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Michael J. Bloomfield
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The IMAX "Cosmic Voyage" film was made as a public service with sponsorship by the Smithsonian Air and Space museum. On DVD, borrowed from my local public library, it plays at just over 30 minutes with Morgan Freeman supplying a pleasing narrative. As one would expect from an IMAX film, the image quality is superb and the Dolby 5.1 sound track is very well done. Simulated cosmic explosions shake your walls! That is, if you have a good powered subwoofer in your system.
The film takes a very useful approach to examining the size of the universe, from tiny sub-atomic particles to the vastness of the whole universe. (Fortunately, when God created the Universe he had dispatched a few angels with video cameras at different vantage points so we get to see actual footage from several billion years ago.) The film starts in Venice, where the discovery of the telescope originated, and uses a one-meter hoop as a reference point, then gradually goes larger by powers of 10, e.g. 10 meters, 100, 1000, etc until we can see the whole universe. Then it takes the opposite journey, going smaller by powers of 10 until be see inside sub-atomic particles.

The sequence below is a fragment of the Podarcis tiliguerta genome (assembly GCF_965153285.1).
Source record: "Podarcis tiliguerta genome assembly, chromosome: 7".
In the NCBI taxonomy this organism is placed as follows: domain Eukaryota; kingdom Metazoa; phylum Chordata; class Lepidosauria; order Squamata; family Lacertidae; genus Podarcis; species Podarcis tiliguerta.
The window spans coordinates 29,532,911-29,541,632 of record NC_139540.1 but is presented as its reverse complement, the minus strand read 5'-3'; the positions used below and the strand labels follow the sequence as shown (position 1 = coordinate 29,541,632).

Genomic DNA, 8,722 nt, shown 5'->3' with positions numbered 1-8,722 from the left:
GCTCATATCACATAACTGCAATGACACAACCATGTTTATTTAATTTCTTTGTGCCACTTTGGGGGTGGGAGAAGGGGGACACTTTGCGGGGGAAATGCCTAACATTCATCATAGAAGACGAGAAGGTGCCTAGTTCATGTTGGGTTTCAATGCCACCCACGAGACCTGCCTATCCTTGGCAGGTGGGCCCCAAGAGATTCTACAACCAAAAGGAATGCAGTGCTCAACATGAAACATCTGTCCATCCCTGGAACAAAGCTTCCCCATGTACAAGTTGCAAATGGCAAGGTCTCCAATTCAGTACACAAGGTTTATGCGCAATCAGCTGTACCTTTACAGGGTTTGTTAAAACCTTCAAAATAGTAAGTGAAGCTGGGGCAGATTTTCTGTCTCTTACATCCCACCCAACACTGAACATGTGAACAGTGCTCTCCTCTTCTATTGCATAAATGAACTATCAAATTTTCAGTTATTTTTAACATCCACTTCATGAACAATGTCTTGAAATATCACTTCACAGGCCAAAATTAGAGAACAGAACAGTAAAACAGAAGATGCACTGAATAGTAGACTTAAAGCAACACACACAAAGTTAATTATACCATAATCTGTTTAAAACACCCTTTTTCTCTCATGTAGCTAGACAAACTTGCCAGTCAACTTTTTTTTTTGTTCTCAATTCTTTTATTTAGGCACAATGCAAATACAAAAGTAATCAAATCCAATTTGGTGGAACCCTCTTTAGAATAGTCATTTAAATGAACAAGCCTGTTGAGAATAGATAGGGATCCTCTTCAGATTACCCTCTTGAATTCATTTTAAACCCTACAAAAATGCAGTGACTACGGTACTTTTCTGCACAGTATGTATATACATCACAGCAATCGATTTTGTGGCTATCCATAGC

The story is well-woven with beautiful effects created especially for this film. It is entertaining and educational at the same time. All of "oldsters" can enjoy it for the scientific history we are already familiar with, and all the "youngsters" can enjoy it for the educational supplement it provides. Overall a masterful film.
Any numerical "rating" of "Cosmic Voyage" is meaningless. If one is looking for a superb film about our universe and modern theories of its formation, this one is hard to beat. Kudos to IMAX and to the Air and Space Museum.
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